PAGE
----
metal working training

Metalwork Training



piece demand tool maker
tinker workforce heart’s content
put up stage (2) among them
funny apply (2) enterprise
grind in depth time pressure
polish space (2) patient (2)
fun coat (2) apprenticeship
highly sponsor component
trend involve motivated
hope coolant demographic
mayor prevent make sure
drill essential medium-sized
acquire apprentice large-scale
phase provide return on investment
assign deal with off our shoulder
rather on paper





Dennis Glasenapp is training to be a tool maker. He can tinker with these practice pieces to his heart’s content. Later, he be using what he learns here on real machines.

Trainees like him are in high demand in Germany.

Five companies joined in in financing this training center called Bang. The training program is in three stages.

“It’s essential to coat the parts with coolants. Just a little, of course, because the cutter will be applying a lot of force to it.”

The trainees are learning to drill, grind, and polish on new machines.

“That’s what you’re here for: to learn something. No problem.”

Thanks to the center, Glasenapp can learn near his home.

“What I really like about Bang is that you can practice on every single machine here. You don’t have the time pressure you would in a company. You have enough space as you can see, and nice instructor who explain everything patiently, even if you don’t understand it the first time,” says Glasenapp.

The business owners put up a total of 500,000 euros. They’re celebrating the opening of the Bang training in the next hall.

Holger Piening, an apprenticeship sponsor explains the purpose of Bang.

“It’s getting harder and harder to get good, highly motivated, skilled workers. We know about the demographic trends. So we have to make sure we get young people involved in industrial occupations, and train them.”

The mayor is here too. Many young people have left the region for industrial areas of southern Germany.

Business owner Marion Ottemeier-Esken hopes to prevent that.

There are a number of metal working enterprises in the Wilafeld region. Among them, Ottemeier-Esken medium-sized machine producer.

Her apprentice is already producing components for large-scale measuring instruments.

He acquired his skills from the training center. And the firm provides the second phase of his apprenticeship.

He earns 800 euros a month. Ottemeier-Esken put 100,000 euros in the training center. She’s counting on a return on her investment.

“Before Bang was started, we had to take care of our trainees ourselves, which meant we had to assign additional personnel to deal with the extra work. And Bang is taking a lot of that off our shoulders.

The technical school provides Glasenapp’s third training phase.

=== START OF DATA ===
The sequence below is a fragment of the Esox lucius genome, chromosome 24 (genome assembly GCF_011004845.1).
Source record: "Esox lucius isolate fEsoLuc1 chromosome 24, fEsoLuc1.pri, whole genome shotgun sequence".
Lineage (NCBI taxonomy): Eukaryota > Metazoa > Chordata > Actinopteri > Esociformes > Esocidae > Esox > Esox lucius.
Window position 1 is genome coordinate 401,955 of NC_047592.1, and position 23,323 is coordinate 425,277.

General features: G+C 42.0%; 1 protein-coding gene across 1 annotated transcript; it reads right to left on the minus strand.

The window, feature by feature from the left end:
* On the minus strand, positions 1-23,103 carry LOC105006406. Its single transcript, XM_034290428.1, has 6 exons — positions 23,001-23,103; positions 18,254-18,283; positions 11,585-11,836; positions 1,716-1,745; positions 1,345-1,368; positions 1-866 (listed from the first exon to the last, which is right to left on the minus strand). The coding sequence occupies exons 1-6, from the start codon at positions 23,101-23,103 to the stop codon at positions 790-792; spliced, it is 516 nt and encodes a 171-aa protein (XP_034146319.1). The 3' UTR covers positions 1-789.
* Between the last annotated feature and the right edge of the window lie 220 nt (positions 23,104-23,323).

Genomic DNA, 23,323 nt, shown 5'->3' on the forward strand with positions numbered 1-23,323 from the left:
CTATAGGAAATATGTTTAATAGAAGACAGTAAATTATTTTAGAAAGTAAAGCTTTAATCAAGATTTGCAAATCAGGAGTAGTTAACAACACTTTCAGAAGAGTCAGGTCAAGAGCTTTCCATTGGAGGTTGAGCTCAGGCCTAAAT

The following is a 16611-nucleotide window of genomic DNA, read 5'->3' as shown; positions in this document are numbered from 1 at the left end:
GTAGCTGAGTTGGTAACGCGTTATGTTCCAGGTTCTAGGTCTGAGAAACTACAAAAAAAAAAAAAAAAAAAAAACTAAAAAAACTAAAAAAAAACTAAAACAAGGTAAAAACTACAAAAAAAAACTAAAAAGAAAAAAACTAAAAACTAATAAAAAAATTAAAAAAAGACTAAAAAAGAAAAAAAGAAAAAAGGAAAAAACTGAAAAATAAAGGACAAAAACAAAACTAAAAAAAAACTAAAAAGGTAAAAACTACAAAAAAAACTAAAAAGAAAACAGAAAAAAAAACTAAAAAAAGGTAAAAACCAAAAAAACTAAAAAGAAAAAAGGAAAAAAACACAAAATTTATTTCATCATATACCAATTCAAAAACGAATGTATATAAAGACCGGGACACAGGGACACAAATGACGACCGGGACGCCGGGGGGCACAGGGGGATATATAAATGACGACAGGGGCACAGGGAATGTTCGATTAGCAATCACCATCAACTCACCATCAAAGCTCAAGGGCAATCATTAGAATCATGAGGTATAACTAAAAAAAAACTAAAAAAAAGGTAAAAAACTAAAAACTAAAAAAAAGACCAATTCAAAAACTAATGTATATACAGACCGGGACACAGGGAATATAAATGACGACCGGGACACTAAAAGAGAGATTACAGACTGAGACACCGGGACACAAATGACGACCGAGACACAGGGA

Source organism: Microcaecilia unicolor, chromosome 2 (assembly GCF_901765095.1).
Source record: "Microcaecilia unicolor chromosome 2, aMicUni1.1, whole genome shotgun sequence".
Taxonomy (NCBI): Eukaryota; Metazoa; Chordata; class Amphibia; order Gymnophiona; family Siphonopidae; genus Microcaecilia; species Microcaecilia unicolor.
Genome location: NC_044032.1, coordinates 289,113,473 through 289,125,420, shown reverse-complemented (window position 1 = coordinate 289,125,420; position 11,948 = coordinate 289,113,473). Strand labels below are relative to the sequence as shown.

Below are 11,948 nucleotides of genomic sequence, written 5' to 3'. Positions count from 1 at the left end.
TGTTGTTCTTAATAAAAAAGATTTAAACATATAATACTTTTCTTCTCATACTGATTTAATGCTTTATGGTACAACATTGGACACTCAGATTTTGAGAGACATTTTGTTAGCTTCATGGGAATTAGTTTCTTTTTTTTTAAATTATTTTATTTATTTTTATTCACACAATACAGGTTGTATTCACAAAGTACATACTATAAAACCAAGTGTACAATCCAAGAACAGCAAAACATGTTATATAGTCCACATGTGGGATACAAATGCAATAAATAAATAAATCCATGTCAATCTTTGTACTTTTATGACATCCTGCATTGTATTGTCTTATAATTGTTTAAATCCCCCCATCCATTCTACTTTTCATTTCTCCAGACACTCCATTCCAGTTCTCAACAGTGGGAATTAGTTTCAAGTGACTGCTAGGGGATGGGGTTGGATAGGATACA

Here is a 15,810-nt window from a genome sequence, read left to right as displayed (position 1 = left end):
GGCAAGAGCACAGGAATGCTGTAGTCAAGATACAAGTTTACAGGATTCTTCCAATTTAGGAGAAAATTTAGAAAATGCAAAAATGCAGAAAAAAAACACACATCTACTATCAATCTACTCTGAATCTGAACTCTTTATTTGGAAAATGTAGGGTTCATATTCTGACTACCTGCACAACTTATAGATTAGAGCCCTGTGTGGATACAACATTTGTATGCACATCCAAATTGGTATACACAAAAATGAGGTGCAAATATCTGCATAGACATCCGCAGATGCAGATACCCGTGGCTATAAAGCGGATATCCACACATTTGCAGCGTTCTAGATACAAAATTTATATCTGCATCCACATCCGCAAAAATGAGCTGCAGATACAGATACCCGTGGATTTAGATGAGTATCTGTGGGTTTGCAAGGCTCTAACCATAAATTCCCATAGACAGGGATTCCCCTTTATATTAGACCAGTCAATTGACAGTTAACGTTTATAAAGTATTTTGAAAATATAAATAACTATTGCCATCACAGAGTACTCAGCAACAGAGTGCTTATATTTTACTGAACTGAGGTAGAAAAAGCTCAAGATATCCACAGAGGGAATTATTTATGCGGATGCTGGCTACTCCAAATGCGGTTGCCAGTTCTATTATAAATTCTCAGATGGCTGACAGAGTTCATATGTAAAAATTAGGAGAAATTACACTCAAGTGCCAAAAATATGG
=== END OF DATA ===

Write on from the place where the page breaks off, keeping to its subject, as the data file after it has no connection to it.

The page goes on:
Here a group has to work together to find the solution to fix a broken machine. They work it out on paper first.

“What we have here is a small tool. And it’s got signs of wear. But now we have to remove these and produce new ones. But since we don’t have the drawings, we have to do them over.”

If there’s anything the trainees miss at the technical school, they can review it in depth at the training center.

Ottemeier-Esken would rather her trainees stay with her company. She’s hoping if she provides good training opportunities, they’ll do just that.

“It’s important to us that our employees enjoy working here. If they have fun with their work, the product will be good. And the workforce will feel comfortable, and stay happy and healthy with their jobs.”

The three stage training concept opens up more job opportunities than almost any generation has had before.

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1. There is a big demand for skilled workers in Germany. Is this correct or wrong?

2. What is Bang? Is the government financing it? How much did the business owners contribute?

3. Do they have all the machines to practice on? What are examples of skills that the trainees learn? Is there any time pressure?

4. What is the “demographic trend”?

5. Where have many young people moved to? Why did they move?

6. Describe the three stages of training. Which is better, to train new employees entirely at work, at the training center or the technical school, or a combination of all three? Why?

7. It important that the workers feel happy at the company. Yes or no? Why or why not? Do business owners want a high or low turnover rate?

A. I have undergone technical training. Yes or no? Have your friends had technical training?

B. Have you been an apprentice, an intern or a trainee?

C. Is there a shortage of skilled workers in your city or country? Is there a demand for skilled, technical workers?

D. There is a glut (excess) of university graduates. Is this correct or wrong?

E. There should be more training centers and apprenticeships. Do you agree? Who should sponsor them?

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